“We need more female characters in fiction who are portraying this kind of strength and positivity.”
Photo courtesy of Shaz Kahng.
Lifelong athlete Vivien Lee would become either the most remarkable female executive in the sports industry — or the biggest failure. She arrives at the Smart Sports campus in Portland, Oregon, and is introduced as the first female president, one of the highest-profile jobs in an industry inhospitable to women.
Principled but slightly naïve, Vivien believes her male peers will give her a fair shot. She makes a series of rookie mistakes early in her career, but it’s the guidance from the “Ceiling Smashers,” a secret society of successful professional women, that teaches Vivien how to navigate the treacherous terrain of the business world.
That’s the backstory for the timely sports-oriented, female-driven “The Closer,” the debut novel from Shaz Kahng, who knows a thing or two about the fictional Vivien’s successes (and failures) because she has firsthand experience as a woman thriving in the often male-dominated sports world herself. Before becoming an author, the Wharton-trained Kahng was one of only a few female senior executives at Nike — where she led the global cycling business — and she was the first CEO of Lucy Activewear to make the company profitable.
As a former health research scientist who found her way into the upper echelons of global sports business management, she’s seen how discrimination and harassment reared its ugly head long before #metoo took hold, and learned how to embody the characteristics needed to succeed as an outsider looking in. But instead of getting discouraged, Kahng believes there’s an opportunity to shed more light on how women can work together to pave a better path in a number of industries. The book is the first in a series designed to keep the momentum going in destroying stereotypes that nice women finish last.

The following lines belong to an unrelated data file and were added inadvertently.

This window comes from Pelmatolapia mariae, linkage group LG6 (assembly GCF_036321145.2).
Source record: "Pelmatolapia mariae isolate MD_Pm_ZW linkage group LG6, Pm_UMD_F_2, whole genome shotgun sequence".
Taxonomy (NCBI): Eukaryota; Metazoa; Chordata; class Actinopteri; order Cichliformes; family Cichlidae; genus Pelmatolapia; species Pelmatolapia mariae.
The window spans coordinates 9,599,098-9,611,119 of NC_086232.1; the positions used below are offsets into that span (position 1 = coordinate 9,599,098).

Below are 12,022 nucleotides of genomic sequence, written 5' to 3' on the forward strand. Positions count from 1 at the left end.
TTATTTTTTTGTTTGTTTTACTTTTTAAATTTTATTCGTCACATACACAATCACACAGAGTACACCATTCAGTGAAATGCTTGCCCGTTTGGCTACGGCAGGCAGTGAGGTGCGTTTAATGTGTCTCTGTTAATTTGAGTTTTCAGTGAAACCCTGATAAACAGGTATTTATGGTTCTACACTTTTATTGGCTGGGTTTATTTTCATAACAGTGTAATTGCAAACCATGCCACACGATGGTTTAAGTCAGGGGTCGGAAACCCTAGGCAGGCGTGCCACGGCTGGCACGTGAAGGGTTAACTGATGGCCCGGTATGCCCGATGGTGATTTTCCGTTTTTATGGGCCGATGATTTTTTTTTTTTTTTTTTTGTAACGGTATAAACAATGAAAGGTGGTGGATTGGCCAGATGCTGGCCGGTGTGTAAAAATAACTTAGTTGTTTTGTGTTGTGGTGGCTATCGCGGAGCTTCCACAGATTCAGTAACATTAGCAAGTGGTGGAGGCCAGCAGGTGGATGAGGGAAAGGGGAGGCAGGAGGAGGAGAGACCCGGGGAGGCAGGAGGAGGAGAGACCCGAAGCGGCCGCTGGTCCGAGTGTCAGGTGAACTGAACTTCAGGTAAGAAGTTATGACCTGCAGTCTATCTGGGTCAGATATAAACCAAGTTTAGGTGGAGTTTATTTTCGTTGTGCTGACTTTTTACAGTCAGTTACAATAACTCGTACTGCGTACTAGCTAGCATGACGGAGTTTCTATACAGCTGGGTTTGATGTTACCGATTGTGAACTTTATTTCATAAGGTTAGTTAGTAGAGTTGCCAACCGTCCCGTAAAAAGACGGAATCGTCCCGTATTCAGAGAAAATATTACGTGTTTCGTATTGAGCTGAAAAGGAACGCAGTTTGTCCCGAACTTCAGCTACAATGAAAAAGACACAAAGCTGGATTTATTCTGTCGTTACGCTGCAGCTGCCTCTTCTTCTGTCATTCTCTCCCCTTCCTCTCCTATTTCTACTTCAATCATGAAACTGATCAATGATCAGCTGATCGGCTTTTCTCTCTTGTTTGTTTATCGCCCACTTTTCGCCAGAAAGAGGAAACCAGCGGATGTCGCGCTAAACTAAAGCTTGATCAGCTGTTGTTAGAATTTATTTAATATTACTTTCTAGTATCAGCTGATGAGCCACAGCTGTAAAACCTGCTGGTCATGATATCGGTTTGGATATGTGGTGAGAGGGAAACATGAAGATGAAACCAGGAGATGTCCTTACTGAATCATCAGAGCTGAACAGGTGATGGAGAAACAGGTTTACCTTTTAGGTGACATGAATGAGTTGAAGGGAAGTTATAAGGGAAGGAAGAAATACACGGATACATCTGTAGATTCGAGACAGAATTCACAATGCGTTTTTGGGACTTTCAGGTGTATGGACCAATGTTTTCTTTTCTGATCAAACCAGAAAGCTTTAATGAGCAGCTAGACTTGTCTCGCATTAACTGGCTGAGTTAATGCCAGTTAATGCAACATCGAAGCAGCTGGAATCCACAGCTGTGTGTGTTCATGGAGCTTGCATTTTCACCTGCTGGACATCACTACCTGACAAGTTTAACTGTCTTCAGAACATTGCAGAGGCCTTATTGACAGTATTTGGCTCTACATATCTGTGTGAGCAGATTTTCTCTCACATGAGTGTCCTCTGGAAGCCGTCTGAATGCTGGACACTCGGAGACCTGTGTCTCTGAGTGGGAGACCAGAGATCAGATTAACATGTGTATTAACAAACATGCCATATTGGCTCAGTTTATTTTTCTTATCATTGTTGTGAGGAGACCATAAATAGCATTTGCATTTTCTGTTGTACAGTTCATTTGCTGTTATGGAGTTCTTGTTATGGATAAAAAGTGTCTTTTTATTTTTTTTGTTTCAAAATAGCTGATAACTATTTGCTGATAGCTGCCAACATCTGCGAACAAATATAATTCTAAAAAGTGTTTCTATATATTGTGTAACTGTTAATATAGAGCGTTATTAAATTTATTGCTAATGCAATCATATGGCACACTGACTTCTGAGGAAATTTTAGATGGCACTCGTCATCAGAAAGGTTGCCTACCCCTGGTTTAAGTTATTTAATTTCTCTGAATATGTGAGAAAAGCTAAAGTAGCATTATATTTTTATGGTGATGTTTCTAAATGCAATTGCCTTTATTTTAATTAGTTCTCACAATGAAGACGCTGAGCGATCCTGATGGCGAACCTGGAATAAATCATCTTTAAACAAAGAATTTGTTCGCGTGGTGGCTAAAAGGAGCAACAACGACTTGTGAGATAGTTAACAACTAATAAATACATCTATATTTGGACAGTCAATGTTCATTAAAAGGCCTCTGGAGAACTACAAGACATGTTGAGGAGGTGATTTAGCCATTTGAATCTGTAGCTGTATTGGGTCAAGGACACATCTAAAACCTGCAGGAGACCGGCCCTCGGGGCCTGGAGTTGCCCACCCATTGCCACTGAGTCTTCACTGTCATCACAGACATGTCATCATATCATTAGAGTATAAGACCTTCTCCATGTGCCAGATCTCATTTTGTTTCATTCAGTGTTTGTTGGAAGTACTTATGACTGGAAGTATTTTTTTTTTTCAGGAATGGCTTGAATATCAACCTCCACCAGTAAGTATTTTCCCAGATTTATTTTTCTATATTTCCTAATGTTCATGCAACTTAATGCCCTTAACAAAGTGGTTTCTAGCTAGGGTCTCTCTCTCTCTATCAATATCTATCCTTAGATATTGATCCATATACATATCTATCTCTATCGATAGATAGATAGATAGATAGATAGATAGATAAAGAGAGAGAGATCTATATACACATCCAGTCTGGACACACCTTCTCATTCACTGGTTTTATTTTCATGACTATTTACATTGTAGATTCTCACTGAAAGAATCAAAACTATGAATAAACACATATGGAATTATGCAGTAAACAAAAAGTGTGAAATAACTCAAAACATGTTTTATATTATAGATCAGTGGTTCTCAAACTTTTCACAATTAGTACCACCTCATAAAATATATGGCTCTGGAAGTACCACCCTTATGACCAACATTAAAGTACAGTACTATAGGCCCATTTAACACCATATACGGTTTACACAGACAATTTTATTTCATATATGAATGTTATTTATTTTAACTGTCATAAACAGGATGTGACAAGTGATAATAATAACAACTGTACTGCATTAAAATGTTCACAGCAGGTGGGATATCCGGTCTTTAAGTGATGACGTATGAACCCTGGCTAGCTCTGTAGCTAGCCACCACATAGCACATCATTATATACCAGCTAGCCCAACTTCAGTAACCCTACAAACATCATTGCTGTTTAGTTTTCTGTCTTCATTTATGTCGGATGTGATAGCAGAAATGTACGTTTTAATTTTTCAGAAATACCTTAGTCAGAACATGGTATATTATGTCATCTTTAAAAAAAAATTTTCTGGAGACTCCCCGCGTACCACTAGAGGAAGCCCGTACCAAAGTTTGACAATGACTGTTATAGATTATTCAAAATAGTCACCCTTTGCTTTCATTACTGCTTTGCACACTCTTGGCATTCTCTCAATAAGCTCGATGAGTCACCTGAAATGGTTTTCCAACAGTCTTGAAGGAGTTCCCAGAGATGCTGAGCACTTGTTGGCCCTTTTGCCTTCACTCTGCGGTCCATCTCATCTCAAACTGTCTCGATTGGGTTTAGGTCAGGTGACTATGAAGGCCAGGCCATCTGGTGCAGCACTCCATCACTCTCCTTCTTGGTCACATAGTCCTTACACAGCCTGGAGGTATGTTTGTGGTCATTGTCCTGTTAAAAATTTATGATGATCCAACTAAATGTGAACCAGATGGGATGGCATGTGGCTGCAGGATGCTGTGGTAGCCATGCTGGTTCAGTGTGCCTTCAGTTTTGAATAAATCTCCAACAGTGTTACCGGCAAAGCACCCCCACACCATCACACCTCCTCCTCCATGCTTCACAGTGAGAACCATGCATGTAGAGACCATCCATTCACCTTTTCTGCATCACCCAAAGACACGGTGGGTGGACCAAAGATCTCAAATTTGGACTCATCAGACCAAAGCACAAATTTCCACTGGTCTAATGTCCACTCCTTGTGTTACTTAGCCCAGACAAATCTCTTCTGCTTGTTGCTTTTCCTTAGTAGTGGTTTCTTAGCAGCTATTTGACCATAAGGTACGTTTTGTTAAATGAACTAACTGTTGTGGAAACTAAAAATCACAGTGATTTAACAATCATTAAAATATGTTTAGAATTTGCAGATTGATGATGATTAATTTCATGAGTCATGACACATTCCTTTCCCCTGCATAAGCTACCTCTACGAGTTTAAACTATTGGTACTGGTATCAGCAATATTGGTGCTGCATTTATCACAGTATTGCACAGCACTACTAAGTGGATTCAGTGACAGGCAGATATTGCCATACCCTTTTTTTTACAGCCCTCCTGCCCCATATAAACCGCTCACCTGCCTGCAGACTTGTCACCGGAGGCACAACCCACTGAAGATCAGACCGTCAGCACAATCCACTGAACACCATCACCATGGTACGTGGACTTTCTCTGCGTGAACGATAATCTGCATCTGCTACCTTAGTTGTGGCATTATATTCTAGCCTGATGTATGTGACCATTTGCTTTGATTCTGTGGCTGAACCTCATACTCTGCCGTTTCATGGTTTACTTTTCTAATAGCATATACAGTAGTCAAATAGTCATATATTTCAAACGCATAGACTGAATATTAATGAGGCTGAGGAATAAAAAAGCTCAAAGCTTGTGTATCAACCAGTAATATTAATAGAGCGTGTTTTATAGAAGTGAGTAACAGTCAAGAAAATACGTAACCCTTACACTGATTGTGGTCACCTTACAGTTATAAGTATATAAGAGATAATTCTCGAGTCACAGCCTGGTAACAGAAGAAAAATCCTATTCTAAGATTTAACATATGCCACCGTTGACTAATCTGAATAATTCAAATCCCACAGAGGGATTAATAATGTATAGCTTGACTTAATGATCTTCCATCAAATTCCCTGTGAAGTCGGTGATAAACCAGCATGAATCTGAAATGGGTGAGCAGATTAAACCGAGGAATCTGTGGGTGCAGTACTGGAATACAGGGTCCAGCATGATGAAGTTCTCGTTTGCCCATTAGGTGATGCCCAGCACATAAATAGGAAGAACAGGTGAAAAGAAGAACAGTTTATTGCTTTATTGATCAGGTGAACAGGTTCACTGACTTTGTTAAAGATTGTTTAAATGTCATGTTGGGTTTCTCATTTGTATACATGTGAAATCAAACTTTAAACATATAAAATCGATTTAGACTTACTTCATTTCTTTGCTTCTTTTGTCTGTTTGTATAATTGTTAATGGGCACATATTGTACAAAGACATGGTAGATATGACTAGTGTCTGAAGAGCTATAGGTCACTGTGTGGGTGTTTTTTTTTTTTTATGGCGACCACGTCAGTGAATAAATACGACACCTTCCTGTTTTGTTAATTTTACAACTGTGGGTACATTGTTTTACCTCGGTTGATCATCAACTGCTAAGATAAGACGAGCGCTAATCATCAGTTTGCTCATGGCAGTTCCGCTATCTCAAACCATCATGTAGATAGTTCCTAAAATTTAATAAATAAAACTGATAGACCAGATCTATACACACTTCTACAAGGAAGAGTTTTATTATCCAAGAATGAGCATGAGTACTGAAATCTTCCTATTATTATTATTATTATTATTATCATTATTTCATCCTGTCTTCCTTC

In honor of International Women’s Day on March 8, GOOD caught up with Kahng to talk about the important intersections of pop culture, sports, and business and ways to change the landscape for women in leadership now and in the future.
Studies have shown that a majority of female executives were involved in sports when they were younger. Were you an athlete growing up?
I was. I started dancing when I was about 4 or 5 years old. I did ballet, tap, and jazz, I did gymnastics, and I ran track in high school. I did a number of things. I know a lot of female senior executives who were former athletes. I think it just helps you with determination and with focus and taking a tough situation and turning it around. It teaches you resilience.
Tell us a little bit about what inspired your novel and its title?
The main character of “The Closer” is named Vivien Lee and she becomes the first CEO of a sports company. And then there's the Secret Society of Professional Women who help her succeed called “The Ceiling Smashers.” The reason why I called it “The Closer” was because, in the book, this character is able to take a seemingly impossible challenge and get it done and have success. So, ‘the closer’ is somebody who's able to overcome a challenge and achieve success in a situation that people never expected her to. And she does it consistently.
One of the other things that was very important to me was that this character didn't compromise her principles and she maintained her integrity throughout the story. I wanted to show that it was possible to maintain your values and still be successful in business.
How can women find a tribe that supports them? Why is it important?
It's important for women, especially young women. The whole tone of the book was about women collaborating with women and the tone was really positive and was intended to be really inspirational. I have twin daughters and I always try to give them the lesson that they can do anything they want to — they can achieve anything they want.
The story in the book was that everybody was saying this woman who didn't have experience in the industry wouldn't be able to do a good job, and she would not be successful, and what I showed was with perseverance and creativity and intelligence and integrity — if you approach something with those elements — you can succeed. And you shouldn't let naysayers discourage you.
I think that is such an important thing for an athlete or for a female leader ... if you believe in the vision, then you can achieve it; just know when to listen to people and know when to ignore them. There are a lot of women out there who are doing this, but we need more female characters in fiction who are portraying this kind of strength and positivity.